.Pub.L. No. 112–55, 125 Stat. 552, 609 (2011).



We conclude that the rider does not prohibit ATF from issuing the July 2011 demand letter. Because FOPA clearly contemplates ATF's collection of some firearms records, it cannot be said that the appropriations rider prohibits any collection of firearms transaction records. “The plain meaning of consolidating or centralizing does not prohibit the mere collection of some limited information. Both consolidating and centralizing connote a large-scale enterprise relating to a substantial amount of information.” We conclude that the July 2011 demand letter falls short of “consolidating or centralizing ... records.” It only requires reporting of a narrow subset of information relating to a specific set of transactions—the sale of two or more rifles of a specific type to the same person in a five day period—from a specific set of FFLs—FFLs in four border states that are licensed dealers and pawnbrokers.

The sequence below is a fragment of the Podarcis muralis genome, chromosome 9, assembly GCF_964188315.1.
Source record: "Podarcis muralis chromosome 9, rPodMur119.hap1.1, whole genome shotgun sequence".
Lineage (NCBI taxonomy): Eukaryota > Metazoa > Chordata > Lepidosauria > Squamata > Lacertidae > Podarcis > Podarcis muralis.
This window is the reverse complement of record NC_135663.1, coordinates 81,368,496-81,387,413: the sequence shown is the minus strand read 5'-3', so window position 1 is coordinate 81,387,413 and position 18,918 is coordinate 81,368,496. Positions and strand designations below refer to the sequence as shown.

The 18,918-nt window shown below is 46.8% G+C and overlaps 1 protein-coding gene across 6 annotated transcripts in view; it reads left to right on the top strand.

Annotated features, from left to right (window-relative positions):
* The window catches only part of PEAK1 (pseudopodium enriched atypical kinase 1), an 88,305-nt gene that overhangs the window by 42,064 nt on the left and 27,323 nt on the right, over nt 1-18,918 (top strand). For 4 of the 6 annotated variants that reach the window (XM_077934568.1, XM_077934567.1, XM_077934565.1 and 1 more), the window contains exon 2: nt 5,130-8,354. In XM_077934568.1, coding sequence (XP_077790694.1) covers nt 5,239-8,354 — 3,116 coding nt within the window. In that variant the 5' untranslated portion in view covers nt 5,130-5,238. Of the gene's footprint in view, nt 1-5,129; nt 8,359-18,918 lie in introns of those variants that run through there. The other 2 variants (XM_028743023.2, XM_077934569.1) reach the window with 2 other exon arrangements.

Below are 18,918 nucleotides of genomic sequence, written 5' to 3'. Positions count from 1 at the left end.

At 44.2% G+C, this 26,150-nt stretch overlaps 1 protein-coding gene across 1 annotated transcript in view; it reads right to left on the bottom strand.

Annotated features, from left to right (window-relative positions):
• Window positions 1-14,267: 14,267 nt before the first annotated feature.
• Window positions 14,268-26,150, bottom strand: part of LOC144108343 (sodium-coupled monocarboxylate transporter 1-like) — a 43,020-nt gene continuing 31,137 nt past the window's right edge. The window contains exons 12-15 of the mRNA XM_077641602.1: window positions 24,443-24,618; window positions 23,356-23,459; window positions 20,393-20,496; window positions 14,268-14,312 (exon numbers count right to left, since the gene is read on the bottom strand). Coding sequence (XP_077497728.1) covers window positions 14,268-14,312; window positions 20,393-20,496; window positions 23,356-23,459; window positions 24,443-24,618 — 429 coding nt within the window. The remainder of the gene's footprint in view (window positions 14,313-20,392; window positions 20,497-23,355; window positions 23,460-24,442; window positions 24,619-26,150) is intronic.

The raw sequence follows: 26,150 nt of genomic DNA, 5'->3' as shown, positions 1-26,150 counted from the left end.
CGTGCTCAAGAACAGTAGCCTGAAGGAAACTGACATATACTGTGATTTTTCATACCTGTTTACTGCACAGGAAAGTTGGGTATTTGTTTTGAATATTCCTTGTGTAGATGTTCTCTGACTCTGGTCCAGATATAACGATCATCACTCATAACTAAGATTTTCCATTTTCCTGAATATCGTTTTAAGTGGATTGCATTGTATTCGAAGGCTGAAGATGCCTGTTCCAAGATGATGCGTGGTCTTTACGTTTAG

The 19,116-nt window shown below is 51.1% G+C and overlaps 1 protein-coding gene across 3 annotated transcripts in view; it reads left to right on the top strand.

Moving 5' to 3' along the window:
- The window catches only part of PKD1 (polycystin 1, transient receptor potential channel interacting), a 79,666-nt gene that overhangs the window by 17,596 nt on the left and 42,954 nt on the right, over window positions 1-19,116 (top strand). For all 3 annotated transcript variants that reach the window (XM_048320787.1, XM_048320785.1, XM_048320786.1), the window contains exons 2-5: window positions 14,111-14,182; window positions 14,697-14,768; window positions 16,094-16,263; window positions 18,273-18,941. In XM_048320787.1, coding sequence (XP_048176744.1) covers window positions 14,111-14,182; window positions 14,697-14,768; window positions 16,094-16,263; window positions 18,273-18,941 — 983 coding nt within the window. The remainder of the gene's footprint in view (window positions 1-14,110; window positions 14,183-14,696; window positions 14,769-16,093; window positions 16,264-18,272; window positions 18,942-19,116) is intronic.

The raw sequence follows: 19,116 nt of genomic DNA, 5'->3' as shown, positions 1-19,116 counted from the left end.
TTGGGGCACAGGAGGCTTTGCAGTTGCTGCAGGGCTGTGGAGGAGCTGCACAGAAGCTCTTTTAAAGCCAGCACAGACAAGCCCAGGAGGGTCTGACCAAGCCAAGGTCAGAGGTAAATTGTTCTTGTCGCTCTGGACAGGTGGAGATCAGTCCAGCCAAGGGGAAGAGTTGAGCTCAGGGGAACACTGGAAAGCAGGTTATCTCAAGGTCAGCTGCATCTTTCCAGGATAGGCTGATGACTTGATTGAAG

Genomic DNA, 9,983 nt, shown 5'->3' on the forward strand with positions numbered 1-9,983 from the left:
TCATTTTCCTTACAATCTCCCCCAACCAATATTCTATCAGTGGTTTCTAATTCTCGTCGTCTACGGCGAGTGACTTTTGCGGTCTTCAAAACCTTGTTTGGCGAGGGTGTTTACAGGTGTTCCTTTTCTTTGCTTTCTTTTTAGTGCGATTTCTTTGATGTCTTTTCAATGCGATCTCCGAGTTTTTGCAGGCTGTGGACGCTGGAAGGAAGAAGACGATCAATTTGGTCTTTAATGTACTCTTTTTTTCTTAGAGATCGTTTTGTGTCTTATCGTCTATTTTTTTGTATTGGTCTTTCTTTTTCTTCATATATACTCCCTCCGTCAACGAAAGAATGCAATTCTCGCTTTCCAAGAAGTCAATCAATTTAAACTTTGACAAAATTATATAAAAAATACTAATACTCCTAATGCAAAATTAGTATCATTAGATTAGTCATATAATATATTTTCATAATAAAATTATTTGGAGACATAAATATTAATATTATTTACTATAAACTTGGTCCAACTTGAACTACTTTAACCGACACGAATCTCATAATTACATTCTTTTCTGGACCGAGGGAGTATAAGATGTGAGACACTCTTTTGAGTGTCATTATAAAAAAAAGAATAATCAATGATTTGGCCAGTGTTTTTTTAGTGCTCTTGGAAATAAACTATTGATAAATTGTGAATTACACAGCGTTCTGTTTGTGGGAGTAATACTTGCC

See18 U.S.C. § 923(g)(3), (4).



See
Colautti v. Franklin, 439 U.S. 379, 392, 99 S.Ct. 675, 58 L.Ed.2d 596 (1979) (explaining that it is an “elementary canon of construction that a statute should be interpreted so as not to render one part inoperative”).



Blaustein,
365 F.3d at 289.



Demand letters upheld previously have required reporting of a broader set of transactions. For example, in RSM, Inc. v. Buckles, ATF required the targeted FFLs to produce record information regarding firearm purchases and sales in the prior three years. 254 F.3d at 63. And, in Blaustein & Reich, Inc. v. Buckles, ATF required the targeted FFLs to submit record information relating to their purchases of secondhand firearms in 1999. 365 F.3d at 283. Admittedly, the demand letters at issue in those cases were sent to far fewer FFLs than the July 2011 demand letter.